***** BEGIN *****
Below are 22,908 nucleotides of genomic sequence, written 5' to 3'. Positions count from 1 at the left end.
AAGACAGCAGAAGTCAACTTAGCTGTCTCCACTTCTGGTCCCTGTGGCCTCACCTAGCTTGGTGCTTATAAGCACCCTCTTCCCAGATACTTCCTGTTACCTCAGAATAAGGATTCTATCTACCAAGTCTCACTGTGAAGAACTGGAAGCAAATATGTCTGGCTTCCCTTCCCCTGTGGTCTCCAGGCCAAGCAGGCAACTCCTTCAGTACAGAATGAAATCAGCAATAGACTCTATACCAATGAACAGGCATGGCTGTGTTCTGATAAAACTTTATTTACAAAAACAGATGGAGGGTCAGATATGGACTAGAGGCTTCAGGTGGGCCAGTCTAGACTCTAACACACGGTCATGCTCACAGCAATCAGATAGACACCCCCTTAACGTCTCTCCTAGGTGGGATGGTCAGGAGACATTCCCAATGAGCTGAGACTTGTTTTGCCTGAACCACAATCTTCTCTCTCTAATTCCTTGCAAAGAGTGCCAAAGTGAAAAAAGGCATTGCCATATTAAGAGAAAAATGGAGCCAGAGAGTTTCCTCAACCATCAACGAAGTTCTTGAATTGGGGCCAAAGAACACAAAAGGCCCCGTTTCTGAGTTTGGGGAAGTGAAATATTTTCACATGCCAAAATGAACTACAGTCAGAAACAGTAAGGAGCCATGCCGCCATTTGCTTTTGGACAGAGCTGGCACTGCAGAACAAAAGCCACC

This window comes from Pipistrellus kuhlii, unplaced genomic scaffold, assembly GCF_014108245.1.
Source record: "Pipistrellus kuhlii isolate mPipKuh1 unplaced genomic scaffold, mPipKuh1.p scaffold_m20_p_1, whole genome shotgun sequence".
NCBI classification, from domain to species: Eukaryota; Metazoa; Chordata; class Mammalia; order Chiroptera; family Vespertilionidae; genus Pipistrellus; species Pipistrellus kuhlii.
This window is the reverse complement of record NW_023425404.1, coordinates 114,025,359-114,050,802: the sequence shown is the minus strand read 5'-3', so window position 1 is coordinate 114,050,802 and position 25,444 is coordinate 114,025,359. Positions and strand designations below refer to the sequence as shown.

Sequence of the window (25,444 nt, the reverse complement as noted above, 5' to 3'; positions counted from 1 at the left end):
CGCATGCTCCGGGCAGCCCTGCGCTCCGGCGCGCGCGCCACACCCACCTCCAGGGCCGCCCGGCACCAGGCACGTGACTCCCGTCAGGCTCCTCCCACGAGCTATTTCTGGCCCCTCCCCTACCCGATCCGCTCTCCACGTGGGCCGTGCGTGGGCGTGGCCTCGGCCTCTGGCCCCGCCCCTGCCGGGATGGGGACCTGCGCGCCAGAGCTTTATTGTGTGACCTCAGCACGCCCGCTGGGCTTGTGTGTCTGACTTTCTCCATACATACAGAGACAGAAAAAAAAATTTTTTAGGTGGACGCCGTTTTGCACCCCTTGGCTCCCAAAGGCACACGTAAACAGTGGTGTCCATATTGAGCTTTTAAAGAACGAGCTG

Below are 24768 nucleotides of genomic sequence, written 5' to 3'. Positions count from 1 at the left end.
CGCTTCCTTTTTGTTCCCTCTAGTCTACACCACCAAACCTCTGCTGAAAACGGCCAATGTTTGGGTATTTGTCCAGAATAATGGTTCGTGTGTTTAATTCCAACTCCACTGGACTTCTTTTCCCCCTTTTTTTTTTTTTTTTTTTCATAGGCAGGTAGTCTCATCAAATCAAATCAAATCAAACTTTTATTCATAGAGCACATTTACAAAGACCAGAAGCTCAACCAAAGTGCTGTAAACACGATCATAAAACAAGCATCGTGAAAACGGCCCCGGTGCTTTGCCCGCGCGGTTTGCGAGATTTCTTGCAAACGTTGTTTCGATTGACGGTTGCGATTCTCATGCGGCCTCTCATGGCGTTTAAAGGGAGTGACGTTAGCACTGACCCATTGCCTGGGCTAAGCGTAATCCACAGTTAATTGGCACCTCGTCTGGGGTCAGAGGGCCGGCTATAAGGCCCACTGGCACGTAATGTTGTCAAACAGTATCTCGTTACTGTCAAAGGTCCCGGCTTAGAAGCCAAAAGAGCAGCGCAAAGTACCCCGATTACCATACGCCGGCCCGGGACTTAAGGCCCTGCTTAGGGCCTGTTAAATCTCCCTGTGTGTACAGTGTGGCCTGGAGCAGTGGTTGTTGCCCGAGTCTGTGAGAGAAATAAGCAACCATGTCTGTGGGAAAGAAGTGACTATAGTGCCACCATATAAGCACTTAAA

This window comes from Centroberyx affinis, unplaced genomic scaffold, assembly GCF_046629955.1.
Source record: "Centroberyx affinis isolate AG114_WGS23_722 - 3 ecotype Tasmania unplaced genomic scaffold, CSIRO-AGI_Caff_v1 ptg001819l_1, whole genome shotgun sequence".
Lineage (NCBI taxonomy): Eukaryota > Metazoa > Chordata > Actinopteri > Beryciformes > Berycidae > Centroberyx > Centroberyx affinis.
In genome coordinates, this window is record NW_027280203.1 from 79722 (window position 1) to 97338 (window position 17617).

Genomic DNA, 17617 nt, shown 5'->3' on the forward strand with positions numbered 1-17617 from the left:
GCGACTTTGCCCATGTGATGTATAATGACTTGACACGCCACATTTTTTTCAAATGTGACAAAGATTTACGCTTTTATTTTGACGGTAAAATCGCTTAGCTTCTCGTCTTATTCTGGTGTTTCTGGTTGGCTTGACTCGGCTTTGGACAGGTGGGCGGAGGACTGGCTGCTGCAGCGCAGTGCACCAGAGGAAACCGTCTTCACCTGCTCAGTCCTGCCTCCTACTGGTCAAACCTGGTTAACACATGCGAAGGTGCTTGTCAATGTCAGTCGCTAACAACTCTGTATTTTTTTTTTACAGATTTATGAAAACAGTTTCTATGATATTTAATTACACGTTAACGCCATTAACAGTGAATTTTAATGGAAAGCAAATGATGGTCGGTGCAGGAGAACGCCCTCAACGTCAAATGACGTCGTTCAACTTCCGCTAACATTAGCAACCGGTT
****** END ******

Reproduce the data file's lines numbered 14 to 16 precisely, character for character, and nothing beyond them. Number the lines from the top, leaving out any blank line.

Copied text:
In genome coordinates, this window is record NW_027280203.1 from 79722 (window position 1) to 97338 (window position 17617).

Genomic DNA, 17617 nt, shown 5'->3' on the forward strand with positions numbered 1-17617 from the left:
GCGACTTTGCCCATGTGATGTATAATGACTTGACACGCCACATTTTTTTCAAATGTGACAAAGATTTACGCTTTTATTTTGACGGTAAAATCGCTTAGCTTCTCGTCTTATTCTGGTGTTTCTGGTTGGCTTGACTCGGCTTTGGACAGGTGGGCGGAGGACTGGCTGCTGCAGCGCAGTGCACCAGAGGAAACCGTCTTCACCTGCTCAGTCCTGCCTCCTACTGGTCAAACCTGGTTAACACATGCGAAGGTGCTTGTCAATGTCAGTCGCTAACAACTCTGTATTTTTTTTTTACAGATTTATGAAAACAGTTTCTATGATATTTAATTACACGTTAACGCCATTAACAGTGAATTTTAATGGAAAGCAAATGATGGTCGGTGCAGGAGAACGCCCTCAACGTCAAATGACGTCGTTCAACTTCCGCTAACATTAGCAACCGGTT